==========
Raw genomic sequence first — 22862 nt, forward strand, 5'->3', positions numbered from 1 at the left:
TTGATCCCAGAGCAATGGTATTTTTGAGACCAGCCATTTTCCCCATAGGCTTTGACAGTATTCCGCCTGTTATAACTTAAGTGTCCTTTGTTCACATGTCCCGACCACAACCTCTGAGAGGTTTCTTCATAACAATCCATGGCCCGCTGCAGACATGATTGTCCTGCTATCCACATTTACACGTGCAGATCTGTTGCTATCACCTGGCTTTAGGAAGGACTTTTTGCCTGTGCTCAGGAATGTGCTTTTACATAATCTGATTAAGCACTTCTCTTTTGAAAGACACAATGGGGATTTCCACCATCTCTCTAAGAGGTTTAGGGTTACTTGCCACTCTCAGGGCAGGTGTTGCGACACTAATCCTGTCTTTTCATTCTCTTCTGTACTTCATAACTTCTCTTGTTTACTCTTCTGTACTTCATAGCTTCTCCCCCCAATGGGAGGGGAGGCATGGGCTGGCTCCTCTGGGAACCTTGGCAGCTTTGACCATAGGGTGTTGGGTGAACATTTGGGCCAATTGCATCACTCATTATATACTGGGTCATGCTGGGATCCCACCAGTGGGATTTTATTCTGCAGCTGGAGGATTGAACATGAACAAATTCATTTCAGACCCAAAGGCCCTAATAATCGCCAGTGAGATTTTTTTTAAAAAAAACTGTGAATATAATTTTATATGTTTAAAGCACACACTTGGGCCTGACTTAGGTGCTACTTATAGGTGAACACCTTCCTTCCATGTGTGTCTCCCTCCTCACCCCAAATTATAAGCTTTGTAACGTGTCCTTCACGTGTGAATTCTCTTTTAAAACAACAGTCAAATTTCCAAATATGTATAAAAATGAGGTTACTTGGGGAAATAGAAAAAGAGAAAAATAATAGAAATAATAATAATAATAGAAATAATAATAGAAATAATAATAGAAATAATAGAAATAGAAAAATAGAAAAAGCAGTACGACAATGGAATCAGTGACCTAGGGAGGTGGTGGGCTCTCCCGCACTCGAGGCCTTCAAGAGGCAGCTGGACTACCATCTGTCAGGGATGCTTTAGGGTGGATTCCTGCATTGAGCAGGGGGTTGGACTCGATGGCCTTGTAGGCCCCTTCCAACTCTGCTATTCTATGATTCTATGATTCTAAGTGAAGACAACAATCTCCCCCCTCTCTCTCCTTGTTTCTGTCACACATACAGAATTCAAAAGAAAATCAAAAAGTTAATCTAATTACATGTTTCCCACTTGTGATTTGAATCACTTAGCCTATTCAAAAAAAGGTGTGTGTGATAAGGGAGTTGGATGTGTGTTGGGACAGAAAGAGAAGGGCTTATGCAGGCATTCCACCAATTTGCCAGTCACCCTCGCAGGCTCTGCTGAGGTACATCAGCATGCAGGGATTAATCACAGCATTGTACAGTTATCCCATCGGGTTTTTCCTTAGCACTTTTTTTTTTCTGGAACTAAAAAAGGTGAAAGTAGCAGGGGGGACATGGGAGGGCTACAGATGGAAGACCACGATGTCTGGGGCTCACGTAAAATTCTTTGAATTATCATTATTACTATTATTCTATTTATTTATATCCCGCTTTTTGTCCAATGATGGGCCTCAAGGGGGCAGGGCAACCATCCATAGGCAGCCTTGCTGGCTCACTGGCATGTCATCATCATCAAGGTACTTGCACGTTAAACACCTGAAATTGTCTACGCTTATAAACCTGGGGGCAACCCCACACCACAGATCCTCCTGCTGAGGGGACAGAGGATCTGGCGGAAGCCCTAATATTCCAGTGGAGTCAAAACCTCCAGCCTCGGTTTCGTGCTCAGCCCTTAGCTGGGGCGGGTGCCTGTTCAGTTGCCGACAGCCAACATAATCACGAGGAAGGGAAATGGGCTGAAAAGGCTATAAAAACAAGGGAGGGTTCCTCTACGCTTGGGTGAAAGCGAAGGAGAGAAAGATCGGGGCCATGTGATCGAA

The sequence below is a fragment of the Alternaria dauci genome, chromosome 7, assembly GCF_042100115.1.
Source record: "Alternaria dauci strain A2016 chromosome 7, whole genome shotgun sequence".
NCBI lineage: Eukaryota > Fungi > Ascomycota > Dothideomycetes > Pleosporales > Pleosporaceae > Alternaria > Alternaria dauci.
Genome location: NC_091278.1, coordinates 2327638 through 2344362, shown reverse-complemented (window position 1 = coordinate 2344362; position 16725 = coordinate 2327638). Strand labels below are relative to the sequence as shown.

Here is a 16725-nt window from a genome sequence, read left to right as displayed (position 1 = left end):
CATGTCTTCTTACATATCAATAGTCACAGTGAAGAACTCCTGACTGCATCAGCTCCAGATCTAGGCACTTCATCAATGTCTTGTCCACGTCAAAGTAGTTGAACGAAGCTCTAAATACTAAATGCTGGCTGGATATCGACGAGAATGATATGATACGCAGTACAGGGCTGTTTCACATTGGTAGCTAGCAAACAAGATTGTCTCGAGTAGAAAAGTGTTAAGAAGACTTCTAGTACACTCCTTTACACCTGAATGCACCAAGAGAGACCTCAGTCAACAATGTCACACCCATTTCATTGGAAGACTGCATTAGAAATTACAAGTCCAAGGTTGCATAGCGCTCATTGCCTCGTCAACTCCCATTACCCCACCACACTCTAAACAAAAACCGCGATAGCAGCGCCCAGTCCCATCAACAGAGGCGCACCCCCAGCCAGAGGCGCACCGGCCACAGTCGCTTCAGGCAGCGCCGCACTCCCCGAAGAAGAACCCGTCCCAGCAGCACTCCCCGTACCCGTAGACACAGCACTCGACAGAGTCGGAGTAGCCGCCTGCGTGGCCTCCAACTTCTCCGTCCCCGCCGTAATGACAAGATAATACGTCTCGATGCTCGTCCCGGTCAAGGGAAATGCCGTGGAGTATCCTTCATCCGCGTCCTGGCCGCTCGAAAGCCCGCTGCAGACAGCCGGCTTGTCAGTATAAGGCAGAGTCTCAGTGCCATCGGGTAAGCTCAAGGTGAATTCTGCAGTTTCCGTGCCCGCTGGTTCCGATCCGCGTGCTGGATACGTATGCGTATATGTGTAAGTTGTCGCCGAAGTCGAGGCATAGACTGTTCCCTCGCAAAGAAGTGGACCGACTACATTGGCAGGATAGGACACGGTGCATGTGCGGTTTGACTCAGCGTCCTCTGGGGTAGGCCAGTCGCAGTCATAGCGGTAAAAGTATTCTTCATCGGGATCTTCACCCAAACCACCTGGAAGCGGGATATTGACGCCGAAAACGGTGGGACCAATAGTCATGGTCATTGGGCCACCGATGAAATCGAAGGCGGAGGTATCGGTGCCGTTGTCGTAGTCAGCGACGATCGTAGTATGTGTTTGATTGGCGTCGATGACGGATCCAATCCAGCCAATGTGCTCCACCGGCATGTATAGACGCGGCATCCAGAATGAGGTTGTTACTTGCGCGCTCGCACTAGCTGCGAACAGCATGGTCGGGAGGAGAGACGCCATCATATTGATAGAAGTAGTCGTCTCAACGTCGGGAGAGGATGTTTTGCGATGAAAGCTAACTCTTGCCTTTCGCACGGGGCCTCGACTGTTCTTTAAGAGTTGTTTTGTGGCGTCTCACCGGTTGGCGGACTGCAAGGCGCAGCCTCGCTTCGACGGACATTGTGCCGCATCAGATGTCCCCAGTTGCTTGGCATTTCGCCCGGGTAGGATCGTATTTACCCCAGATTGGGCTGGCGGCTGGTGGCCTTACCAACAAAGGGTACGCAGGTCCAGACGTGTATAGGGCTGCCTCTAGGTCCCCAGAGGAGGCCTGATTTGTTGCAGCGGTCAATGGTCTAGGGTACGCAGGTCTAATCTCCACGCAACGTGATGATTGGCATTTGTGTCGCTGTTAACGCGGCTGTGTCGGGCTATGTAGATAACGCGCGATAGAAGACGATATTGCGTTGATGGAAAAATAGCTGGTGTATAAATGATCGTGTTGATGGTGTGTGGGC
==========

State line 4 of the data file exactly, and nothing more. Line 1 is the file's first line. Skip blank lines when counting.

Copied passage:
Source record: "Alternaria dauci strain A2016 chromosome 7, whole genome shotgun sequence".